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Glick’s FERC seen focusing on transmission, MOPR, environmental justice
President Joe Biden appointed Richard Glick as chairman of the US Federal Energy Regulatory Commission, a change expected to focus the agency on key priorities of the administration and green groups to expand transmission to serve renewables and eliminate Republican wholesale power market policies seen by critics as disadvantaging clean energy plants backed by states.
A near-term target for Glick is likely to be the "minimum-offer price rule" (MOPR) imposed by the previously Republican-led FERC in the capacity market run by PJM Interconnection, which operates the grid serving all or parts of 13 Mid-Atlantic and Midwest states.
Although FERC's Republican majority said the expanded price floors were justified to prevent subsidized renewables and nuclear plants from making bids that suppress prices in PJM's capacity market, Glick and FERC's other Democratic member, Allison Clements, plus clean energy advocates charge it improperly undercuts state efforts to increase renewables and decarbonize their grids.
With MOPR critics already having sued to overturn FERC's action in the US Court of Appeals for the District of Columbia Circuit, some legal observers suggest a Glick-led FERC might quickly move against the price floors by asking the court to remand the matter to the commission for review.
That was the same approach taken by the Environmental Protection Agency under the Trump administration to scotch President Barack Obama's Clean Power Plan, which was aimed at stripping carbon emissions from the US generation fleet.
However, FERC would appear unlikely to take any action that would hamper PJM's next capacity auction, which already has been significantly delayed by policy disputes.
The commission under Glick also is expected to prioritize transmission policy reforms designed to encourage long-haul power lines of the type that have not been built in recent years despite FERC's Order 1000, the 2012 rule designed to accomplish that by compelling new regional and interregional planning processes and project cost-allocation systems.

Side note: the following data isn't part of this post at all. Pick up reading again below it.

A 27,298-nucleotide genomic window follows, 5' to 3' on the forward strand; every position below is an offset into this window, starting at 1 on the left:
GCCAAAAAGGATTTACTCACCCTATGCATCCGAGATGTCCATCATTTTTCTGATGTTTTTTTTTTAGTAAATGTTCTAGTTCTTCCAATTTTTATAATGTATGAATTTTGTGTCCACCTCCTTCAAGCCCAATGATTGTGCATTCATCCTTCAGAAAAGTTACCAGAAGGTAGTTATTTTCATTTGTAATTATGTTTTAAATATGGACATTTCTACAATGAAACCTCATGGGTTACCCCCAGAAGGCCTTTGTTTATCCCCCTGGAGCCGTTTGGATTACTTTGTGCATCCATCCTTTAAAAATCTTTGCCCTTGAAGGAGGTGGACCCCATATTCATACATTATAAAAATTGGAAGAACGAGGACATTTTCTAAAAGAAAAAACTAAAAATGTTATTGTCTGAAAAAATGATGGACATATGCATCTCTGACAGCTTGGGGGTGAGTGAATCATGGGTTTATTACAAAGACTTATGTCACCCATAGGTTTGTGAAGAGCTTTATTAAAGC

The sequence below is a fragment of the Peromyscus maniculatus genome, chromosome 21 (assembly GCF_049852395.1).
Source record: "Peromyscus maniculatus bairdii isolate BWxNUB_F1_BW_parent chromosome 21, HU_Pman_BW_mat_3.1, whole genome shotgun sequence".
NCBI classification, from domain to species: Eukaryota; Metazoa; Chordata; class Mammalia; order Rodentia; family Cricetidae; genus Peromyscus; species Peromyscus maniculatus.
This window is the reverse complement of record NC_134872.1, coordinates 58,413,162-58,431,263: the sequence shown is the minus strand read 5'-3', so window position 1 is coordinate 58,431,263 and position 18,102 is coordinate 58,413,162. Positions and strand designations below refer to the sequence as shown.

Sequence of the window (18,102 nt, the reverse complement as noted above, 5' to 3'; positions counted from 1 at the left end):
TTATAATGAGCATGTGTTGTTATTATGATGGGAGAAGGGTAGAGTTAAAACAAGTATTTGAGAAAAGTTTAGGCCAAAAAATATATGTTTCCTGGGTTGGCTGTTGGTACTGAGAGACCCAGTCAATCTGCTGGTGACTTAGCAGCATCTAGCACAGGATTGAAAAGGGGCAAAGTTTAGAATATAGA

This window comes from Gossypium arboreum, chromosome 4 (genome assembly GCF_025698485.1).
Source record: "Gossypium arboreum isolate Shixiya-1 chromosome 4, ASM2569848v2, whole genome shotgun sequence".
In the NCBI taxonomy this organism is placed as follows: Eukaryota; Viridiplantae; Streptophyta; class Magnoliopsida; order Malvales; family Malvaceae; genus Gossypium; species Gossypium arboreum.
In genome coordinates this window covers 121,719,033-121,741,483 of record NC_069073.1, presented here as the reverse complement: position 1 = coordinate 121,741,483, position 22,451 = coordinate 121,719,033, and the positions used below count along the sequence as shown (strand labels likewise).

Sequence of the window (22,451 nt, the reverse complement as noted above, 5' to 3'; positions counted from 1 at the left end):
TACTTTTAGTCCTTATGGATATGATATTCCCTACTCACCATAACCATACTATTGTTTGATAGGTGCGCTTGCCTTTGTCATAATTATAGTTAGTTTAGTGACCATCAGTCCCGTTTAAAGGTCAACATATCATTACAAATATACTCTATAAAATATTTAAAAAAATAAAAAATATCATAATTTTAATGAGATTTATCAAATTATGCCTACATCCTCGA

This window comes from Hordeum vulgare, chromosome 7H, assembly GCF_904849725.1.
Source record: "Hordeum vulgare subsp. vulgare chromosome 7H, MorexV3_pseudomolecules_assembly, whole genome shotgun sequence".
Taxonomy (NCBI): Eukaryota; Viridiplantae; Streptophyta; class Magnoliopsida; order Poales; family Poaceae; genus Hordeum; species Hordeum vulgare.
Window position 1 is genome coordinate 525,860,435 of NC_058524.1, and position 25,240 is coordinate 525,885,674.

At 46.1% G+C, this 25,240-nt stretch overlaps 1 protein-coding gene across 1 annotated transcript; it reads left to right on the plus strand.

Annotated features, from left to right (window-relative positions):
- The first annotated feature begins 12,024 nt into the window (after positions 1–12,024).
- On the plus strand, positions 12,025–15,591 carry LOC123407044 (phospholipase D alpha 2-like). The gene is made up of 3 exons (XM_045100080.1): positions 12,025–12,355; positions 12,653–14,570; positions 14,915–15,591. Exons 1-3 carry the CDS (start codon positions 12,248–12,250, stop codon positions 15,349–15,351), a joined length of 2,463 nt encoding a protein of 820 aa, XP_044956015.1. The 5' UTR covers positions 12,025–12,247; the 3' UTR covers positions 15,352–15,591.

However, that is a tricky goal because, unlike with pipelines, FERC does not have authority to site power lines across states that object, a problem that has routinely sunk larger projects. States and consumer groups are also wary of expensive transmission buildout because the costs wind up on ratepayers' electric bills.
A Democratic FERC could nevertheless encourage long-haul transmission by changing Order 1000 to encourage or compel more inter-regional planning of transmission, which many experts say has not been effectively pursued by FERC-jurisdictional regional transmission organizations (RTO) and independent system operators (ISO). Glick has said publicly it is probably time to review Order 1000, and that more inter-regional transmission planning is needed.
FERC also could encourage RTOs and ISOs to credit proposed transmission projects with providing more types of benefits in cost-benefit calculations, making it more likely the projects will be approved in their regional transmission expansion plans.
Typically, RTOs assign benefits based on more efficient dispatch of low-cost power enabled by the proposed lines, and in some cases to reduction of grid congestion. However, FERC could encourage grid operators to give more weight to new lines that serve state "public policy" goals, such as initiatives to expand clean energy.
Glick also has called out what he calls a "perverse incentive" in Order 1000 that encourages incumbent utilities to build shorter power lines designed to fix reliability problems rather than long-haul lines of the type Democrats and green groups believe are needed to cost-effectively bring power from remote renewable energy facilities to urban load centers.
Under Order 1000, projects aimed at meeting public policy goals must be put out for bid in often contentious competition proceedings, but some projects designed to fix reliability problems are automatically assigned to incumbent utilities.